Referring now to the Figures in detail wherein like reference numbers indicate like elements throughout, FIG. 1 illustrates a computer system generally designated 10 according to the present invention. System 10 comprises a multiplicity of clients 12a,b,c . . . N and associated applications, a server 16 and a network 20. In one embodiment, the multiplicity of clients 12a,b,c . . . N are workstations and associated applications, the server 16 is a workstation or main frame computer and the network 20 is wiring, hardware and software to interconnect the clients to the server. In another embodiment, the multiplicity of clients are virtual machines within a single main frame computer, the server is another virtual machine in the same computer and the "network" comprises internal communication facilities within the same computer. In a variation of this other embodiment, the server virtual machine resides in a different computer than the client virtual machines, and the "network" includes the communication facilities between the different computers. A "virtual machine" is a logical division of the main frame computer to divide processor time, memory and other computer resources amongst the virtual machines. Each virtual machine appears to the user to be a real machine dedicated to the user and can execute user applications (although there may be some apparent delays in responding to user requests when the real processor is occupied with requests from other virtual machines).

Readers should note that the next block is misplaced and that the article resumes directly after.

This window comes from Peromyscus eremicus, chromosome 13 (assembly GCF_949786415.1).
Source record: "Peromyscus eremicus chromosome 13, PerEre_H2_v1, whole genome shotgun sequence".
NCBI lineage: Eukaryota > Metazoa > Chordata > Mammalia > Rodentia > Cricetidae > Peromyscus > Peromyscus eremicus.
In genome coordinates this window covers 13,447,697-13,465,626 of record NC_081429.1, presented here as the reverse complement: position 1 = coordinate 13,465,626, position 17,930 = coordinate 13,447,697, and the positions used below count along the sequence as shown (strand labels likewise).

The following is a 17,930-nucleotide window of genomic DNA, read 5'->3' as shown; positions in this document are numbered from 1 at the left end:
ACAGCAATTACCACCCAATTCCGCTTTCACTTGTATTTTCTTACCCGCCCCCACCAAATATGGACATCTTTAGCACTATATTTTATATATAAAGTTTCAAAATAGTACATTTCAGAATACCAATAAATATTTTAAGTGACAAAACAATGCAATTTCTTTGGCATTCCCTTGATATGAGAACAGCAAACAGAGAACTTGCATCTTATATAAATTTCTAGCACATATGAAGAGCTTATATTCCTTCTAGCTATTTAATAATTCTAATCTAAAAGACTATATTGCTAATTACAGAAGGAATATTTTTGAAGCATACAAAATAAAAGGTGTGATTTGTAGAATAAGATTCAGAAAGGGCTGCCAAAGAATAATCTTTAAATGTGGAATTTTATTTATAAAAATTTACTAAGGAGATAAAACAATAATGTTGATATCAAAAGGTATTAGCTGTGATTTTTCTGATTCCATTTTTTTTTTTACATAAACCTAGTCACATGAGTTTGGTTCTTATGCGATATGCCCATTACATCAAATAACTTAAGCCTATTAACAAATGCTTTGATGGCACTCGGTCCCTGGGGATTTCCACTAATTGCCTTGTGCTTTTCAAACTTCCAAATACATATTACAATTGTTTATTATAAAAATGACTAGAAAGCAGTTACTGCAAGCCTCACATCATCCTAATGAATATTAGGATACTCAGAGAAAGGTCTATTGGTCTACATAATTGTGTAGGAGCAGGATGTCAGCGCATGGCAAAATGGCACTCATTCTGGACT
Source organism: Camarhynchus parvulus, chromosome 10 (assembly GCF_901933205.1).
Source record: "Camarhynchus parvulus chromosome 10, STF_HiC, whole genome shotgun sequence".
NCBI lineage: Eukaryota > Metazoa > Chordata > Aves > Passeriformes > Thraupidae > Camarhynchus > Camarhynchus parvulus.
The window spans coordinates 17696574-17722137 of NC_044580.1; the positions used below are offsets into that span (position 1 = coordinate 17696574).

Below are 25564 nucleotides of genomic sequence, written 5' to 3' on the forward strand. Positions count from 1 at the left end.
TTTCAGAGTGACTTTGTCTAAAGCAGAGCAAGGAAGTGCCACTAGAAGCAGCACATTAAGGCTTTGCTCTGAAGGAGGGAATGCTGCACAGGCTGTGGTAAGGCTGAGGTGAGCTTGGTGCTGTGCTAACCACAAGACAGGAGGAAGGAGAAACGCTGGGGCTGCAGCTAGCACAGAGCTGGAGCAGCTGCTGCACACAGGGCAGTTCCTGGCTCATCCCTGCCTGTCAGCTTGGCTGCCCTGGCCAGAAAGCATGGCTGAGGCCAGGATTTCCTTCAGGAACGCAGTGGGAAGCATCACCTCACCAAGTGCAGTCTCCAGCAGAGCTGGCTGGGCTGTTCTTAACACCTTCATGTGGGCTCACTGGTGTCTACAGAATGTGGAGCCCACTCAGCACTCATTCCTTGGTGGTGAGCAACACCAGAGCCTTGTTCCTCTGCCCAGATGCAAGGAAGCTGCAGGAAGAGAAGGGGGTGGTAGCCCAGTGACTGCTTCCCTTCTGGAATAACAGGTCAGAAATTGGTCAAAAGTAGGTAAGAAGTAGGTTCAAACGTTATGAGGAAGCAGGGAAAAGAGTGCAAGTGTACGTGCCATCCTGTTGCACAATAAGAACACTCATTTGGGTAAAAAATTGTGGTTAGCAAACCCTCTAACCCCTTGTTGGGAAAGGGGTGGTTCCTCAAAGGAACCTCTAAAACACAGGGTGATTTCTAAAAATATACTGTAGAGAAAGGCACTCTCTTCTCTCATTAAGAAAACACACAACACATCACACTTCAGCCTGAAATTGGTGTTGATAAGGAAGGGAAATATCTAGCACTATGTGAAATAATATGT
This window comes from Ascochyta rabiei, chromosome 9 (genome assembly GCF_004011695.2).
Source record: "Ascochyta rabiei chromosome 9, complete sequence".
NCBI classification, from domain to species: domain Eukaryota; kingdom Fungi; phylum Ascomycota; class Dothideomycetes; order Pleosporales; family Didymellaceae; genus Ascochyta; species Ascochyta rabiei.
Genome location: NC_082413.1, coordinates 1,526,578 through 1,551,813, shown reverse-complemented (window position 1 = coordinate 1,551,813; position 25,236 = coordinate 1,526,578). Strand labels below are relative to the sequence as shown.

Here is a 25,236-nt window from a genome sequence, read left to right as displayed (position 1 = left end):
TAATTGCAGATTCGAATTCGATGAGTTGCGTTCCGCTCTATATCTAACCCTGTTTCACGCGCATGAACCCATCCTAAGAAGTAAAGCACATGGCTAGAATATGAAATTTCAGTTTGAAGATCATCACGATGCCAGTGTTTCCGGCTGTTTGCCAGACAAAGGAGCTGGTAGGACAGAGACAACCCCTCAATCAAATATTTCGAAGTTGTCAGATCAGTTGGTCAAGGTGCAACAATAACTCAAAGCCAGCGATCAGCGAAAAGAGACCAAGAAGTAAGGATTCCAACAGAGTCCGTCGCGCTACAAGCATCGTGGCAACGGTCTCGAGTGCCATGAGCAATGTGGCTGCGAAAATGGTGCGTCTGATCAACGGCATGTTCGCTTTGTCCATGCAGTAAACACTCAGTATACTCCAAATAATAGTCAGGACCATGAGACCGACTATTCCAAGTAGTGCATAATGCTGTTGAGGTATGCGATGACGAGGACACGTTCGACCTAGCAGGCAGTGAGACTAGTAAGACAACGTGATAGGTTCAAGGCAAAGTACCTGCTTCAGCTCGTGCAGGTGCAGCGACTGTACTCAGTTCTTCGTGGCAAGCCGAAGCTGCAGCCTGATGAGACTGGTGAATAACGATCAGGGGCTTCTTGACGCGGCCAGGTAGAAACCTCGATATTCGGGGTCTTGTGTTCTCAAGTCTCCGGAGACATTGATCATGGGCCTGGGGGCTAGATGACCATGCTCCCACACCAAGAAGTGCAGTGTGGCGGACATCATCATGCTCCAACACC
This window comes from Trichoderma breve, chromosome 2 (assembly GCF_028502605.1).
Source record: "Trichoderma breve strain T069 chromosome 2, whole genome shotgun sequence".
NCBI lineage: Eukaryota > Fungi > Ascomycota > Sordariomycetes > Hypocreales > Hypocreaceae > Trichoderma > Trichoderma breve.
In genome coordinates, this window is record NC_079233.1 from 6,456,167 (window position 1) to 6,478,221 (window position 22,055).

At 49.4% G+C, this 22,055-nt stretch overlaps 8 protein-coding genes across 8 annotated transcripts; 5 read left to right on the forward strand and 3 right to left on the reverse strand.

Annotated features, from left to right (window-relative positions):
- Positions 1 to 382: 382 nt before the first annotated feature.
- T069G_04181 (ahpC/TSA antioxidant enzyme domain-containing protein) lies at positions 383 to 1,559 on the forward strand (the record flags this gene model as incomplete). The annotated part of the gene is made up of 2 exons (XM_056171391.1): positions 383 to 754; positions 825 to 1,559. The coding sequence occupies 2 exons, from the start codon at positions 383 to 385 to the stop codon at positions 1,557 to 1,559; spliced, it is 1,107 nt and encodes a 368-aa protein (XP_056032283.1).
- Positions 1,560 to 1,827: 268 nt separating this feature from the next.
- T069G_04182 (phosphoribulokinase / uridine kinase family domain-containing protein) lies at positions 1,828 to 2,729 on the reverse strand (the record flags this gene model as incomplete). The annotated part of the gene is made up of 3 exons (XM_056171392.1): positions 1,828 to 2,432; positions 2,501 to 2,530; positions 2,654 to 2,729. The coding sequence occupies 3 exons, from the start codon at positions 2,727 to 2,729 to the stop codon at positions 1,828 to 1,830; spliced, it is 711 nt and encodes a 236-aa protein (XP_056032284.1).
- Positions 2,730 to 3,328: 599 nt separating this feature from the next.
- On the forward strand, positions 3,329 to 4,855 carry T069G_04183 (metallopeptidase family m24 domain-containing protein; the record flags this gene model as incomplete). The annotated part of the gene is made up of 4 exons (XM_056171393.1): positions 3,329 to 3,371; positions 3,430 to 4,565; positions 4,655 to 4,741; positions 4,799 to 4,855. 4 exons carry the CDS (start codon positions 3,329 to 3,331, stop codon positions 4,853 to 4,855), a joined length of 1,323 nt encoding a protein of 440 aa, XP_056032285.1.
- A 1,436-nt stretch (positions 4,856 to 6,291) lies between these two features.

The server 16 provides a variety of services to the clients, such as storage and management of files shared by more than one client. A "file" comprises actual data and metadata--control information such as size, type, date of last change, etc. of the actual data. The server 16 comprises a request manager 22 for administrative handling of requests from the clients 12, a metadata manager 26 for storing and retrieving metadata pursuant to requests passed from the request manager 22, a file block manager 28 for storing and retrieving blocks of actual data pursuant to requests passed from the request manager, and a token manager 30 for awarding and recording tokens for each block and ownership thereof and performing call backs. The token manager 30 receives requests for and records ownership of tokens for the entire computer system 10 to reserve a data block to a client for update until requested by another client, prevent simultaneous updates of a data block by different clients and manage call backs.